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What's meant by insider trading?

Trading Systems and Market Timing Models

What's meant by insider trading?

Postby colvyr » Sat Jan 26, 2013 9:57 am

Wake of issue in the case of Rajat Gupta, ex-director of Goldman Sachs, Reliance industries fined by Sebi etc.
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What's meant by insider trading?

Postby jacinto » Sat Jan 26, 2013 10:04 am

Insider trading is getting knowledge of securities previous to when it is being public that could be used for Illegal Trading in Stock Market.
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What's meant by insider trading?

Postby mikko56 » Sat Jan 26, 2013 10:19 am

The buying or selling of a security by someone who has access to material, nonpublic information about the security.

Insider trading can be illegal or legal depending on when the insider makes the trade: it is illegal when the material information is still nonpublic--trading while having special knowledge is unfair to other investors who don't have access to such knowledge. Illegal insider trading therefore includes tipping others when you have any sort of nonpublic information. Directors are not the only ones who have the potential to be convicted of insider trading. People such as brokers and even family members can be guilty.

Insider trading is legal once the material information has been made public, at which time the insider has no direct advantage over other investors. The SEC, however, still requires all insiders to report all their transactions. So, as insiders have an insight into the workings of their company, it may be wise for an investor to look at these reports to see how insiders are legally trading their stock.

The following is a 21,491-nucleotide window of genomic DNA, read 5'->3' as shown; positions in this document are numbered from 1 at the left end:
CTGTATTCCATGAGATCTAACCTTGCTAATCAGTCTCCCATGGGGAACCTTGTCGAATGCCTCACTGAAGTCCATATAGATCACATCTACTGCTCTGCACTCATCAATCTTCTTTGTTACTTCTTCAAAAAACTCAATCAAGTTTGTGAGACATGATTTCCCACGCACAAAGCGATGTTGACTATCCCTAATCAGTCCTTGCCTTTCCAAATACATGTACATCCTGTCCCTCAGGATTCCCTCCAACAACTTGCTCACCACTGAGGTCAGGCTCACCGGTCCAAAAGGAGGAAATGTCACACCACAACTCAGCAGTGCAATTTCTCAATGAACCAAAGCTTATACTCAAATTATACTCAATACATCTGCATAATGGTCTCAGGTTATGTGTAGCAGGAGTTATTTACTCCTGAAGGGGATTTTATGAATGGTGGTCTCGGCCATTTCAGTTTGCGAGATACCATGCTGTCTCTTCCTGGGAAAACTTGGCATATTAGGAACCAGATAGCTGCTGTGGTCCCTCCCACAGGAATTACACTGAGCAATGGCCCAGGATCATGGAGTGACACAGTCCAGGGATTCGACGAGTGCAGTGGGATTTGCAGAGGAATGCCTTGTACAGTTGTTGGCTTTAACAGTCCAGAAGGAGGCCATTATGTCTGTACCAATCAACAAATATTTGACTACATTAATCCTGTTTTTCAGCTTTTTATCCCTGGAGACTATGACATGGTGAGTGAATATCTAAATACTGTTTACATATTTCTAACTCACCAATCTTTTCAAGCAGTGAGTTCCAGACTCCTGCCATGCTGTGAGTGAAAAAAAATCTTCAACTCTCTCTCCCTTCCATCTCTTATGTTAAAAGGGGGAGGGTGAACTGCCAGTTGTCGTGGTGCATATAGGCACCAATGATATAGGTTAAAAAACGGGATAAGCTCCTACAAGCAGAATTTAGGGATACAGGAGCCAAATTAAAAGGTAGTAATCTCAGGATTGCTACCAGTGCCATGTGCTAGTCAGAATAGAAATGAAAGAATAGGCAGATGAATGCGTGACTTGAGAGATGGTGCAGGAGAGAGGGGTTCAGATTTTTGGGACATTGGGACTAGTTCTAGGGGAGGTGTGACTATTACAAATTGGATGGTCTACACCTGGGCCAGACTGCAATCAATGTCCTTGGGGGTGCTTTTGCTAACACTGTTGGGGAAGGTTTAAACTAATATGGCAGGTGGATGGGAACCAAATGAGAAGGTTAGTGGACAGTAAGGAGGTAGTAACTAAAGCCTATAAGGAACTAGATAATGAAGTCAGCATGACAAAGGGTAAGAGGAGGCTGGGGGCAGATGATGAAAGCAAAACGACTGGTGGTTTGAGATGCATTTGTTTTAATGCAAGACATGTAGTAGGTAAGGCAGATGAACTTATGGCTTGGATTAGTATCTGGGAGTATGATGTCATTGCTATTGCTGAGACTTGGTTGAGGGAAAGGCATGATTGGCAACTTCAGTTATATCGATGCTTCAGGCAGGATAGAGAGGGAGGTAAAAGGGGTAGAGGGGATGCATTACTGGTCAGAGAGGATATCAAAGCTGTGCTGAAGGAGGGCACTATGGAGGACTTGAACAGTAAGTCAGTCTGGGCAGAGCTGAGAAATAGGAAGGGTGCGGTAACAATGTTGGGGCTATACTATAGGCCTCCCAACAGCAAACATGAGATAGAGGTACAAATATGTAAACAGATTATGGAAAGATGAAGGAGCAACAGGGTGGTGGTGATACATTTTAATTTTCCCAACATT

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What's meant by insider trading?

Postby jud7 » Sat Jan 26, 2013 10:24 am

Insider trading is the trading of a corporation's stock or other securities (such as bonds or stock options) by individuals with access to non-public information about the company. In most countries, trading by corporate insiders such as officers, key employees, directors, and large shareholders may be legal, if this trading is done in a way that does not take advantage of non-public information.

However, the term is frequently used to refer to a practice in which an insider or a related party trades based on material non-public information obtained during the performance of the insider's duties at the corporation, or otherwise in breach of a fiduciary or other relationship of trust and confidence or where the non-public information was misappropriated from the company.
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What's meant by insider trading?

Postby benedicto » Sat Jan 26, 2013 10:35 am

dealing in a prescribed instrument on a prescribed market whilst in the possession of information that would have an effect on the price (price sensitive information) , if known, not generally available to the public.
Passing that information on to someone else knowing they might deal on it.
This applies to everyone, not just market participants.
There are lots of other offences that the average person would know were not right (like pump & dump) and in the UK come under the general category of Market Abuse.
Things like passing misleading information (say on a bulletin board), manipulating a share price (maybe by using two platforms like market order book and Spread Betting).
Basically anything that looks unfair!
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